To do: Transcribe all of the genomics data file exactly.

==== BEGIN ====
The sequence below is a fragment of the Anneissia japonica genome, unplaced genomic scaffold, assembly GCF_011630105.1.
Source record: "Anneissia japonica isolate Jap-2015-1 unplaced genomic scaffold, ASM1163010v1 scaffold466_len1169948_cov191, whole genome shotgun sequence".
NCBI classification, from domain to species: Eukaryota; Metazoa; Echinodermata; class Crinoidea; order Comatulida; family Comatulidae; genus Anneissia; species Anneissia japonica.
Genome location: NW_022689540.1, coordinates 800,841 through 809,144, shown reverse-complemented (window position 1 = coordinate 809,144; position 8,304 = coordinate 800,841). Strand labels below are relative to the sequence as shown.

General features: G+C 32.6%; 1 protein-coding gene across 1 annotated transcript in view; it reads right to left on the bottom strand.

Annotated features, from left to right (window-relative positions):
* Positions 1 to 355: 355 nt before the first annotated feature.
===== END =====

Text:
The sequence below is a fragment of the Anneissia japonica genome, unplaced genomic scaffold, assembly GCF_011630105.1.
Source record: "Anneissia japonica isolate Jap-2015-1 unplaced genomic scaffold, ASM1163010v1 scaffold466_len1169948_cov191, whole genome shotgun sequence".
NCBI classification, from domain to species: Eukaryota; Metazoa; Echinodermata; class Crinoidea; order Comatulida; family Comatulidae; genus Anneissia; species Anneissia japonica.
Genome location: NW_022689540.1, coordinates 800,841 through 809,144, shown reverse-complemented (window position 1 = coordinate 809,144; position 8,304 = coordinate 800,841). Strand labels below are relative to the sequence as shown.

General features: G+C 32.6%; 1 protein-coding gene across 1 annotated transcript in view; it reads right to left on the bottom strand.

Annotated features, from left to right (window-relative positions):
* Positions 1 to 355: 355 nt before the first annotated feature.